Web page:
I have been thinking a lot about financial priorities recently. I have done some writing about how to set financial goals, but not specifically about prioritizing them. Nor have I really addressed the fact that your priorities WILL change, even if your goals don’t.

For instance, 3 years ago, I wanted to be a world class financial advisor, take a tropical vacation once a year, and workout multiple times a week. 

Today, those are still goals, but I also have new goals thrown in there that take higher priority than some others at the moment. For instance, I’m now a mom. My priorities turned on their head. While my goals haven’t changed, there are now more of them. 


Here are some common goals I hear from clients:   

  • Pay off their mortgage
  • Have a 6-month emergency fund
  • Have a $1 million portfolio
  • Retire at 55
  • Travel the world
  • Earn their next professional designations
  • Spend $XXX,XXX/year in retirement


What is interesting, is that I generally don’t see people prioritize or number their goals. They’re all listed, but I usually have no idea which ones are MOST important to them. Some people might be able to easily meet all of their goals all at once. Others might have to think about which ones are most important to them and focus on those first.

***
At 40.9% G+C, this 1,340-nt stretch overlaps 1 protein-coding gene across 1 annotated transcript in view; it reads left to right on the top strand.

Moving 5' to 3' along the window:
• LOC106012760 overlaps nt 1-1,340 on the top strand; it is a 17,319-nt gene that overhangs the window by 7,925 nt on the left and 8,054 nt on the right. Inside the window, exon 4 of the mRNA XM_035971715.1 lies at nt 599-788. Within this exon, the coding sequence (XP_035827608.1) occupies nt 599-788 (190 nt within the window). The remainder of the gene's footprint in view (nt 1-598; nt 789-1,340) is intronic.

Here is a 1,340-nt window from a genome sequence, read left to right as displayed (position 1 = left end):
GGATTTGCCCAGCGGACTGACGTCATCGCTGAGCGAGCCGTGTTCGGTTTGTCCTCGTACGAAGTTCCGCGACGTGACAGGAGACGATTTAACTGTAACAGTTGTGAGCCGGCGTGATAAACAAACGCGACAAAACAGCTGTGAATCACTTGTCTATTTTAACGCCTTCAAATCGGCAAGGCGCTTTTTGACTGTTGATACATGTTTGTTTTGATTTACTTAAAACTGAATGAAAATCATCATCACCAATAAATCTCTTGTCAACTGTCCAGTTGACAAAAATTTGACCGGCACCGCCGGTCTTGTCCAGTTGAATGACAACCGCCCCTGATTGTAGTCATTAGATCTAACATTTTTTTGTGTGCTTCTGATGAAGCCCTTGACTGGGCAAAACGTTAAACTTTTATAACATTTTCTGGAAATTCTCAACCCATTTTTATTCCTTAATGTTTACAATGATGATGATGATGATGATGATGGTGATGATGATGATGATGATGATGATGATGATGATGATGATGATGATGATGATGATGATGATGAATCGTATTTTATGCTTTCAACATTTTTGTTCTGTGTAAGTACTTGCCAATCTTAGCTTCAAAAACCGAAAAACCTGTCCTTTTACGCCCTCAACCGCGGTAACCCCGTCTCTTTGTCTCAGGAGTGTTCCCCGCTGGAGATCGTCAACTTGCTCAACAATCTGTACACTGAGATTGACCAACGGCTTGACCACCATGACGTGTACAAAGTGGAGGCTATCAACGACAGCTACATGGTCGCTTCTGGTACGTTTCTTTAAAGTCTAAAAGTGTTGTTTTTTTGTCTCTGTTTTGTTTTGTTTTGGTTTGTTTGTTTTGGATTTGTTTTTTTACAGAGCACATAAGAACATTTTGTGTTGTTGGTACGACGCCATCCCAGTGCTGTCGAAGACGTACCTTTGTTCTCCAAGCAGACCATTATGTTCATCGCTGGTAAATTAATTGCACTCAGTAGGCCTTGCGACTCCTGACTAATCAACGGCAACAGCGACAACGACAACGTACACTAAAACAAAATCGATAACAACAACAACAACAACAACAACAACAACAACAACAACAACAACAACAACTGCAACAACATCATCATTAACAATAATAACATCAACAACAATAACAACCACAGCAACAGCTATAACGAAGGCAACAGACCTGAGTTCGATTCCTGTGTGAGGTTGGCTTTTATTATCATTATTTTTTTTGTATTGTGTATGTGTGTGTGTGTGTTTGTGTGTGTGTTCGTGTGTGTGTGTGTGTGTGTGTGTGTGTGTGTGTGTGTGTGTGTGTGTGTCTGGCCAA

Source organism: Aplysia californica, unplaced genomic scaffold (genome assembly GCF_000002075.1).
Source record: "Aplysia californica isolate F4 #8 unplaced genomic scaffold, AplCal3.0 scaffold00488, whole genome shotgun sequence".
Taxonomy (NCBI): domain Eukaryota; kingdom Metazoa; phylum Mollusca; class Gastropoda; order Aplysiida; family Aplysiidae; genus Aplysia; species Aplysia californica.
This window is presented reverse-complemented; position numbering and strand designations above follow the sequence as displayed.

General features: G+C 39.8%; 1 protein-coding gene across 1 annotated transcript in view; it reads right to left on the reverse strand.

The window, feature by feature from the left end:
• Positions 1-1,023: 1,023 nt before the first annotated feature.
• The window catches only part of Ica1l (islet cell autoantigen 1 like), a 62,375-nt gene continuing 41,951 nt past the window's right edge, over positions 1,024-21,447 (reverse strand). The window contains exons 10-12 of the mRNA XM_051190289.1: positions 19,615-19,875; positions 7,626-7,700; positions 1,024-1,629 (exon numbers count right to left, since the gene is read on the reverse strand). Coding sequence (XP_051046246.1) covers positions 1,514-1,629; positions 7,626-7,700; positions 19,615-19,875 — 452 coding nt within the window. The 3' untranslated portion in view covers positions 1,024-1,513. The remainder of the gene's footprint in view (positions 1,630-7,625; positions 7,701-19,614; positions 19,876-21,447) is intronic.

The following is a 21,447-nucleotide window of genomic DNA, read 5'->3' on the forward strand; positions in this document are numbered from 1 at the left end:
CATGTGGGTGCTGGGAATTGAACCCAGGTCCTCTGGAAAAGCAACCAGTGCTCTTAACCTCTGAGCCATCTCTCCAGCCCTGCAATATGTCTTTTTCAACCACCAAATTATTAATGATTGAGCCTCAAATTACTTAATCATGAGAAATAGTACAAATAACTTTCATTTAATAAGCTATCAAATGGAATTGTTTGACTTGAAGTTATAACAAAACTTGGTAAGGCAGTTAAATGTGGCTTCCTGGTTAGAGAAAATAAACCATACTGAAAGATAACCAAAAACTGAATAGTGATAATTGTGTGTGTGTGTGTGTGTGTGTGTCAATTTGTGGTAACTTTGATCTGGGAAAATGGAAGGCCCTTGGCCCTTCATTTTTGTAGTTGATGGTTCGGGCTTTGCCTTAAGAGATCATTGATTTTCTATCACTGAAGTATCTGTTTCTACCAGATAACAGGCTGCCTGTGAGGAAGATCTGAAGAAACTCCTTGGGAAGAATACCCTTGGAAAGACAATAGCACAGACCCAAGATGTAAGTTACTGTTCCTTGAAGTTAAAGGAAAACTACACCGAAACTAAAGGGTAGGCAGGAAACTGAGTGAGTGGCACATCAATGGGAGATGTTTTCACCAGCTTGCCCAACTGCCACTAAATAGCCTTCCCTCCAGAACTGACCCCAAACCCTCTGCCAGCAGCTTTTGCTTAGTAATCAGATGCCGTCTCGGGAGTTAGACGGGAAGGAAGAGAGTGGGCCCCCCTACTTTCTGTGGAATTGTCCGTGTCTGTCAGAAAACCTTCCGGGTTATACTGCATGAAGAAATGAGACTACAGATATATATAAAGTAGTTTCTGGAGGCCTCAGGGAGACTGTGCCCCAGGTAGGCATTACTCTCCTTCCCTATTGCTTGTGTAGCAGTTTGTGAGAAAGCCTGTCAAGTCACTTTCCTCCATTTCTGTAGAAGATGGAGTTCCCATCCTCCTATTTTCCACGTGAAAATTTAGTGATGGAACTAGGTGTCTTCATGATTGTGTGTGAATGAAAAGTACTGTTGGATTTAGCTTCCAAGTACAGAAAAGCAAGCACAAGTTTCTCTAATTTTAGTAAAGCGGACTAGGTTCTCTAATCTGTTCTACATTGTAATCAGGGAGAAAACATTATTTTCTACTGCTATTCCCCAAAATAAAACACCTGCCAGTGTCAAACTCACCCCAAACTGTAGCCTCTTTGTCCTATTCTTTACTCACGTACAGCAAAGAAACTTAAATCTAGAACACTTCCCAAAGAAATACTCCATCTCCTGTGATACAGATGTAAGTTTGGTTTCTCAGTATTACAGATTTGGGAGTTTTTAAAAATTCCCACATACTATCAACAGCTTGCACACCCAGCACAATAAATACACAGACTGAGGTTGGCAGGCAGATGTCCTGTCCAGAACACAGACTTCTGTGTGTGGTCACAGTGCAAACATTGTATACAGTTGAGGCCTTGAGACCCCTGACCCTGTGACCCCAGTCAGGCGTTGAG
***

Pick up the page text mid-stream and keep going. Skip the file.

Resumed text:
For example:

  • You want that 6-month emergency fund? Great! But you might not be able to spend money on an international vacation this year.
  • You want to retire at age 55? Awesome! But you might not be able to spend 6 figures a year in retirement.
  • You want to pay your mortgage off early? That’s a wonderful goal! But you might not be able to afford maxing out your Roth IRA for a while; working to the $1 million portfolio mark may also take longer.


Prioritizing your goals doesn’t necessarily mean “deleting” any of them. However, in some instances after prioritizing your goals, you might realize that some of them are working against one another. That is when you need to take a hard look at your values and determine which is the current higher priority. 

Again, once you set a goal, you should work very hard to meet it and not let yourself just remove it. You would just be letting yourself down. However, because of different circumstances that life throws your way, it is perfectly fine to reprioritize. If you’re unsure how to prioritize your goals, talk to your spouse, a trusted friend, or your financial advisor!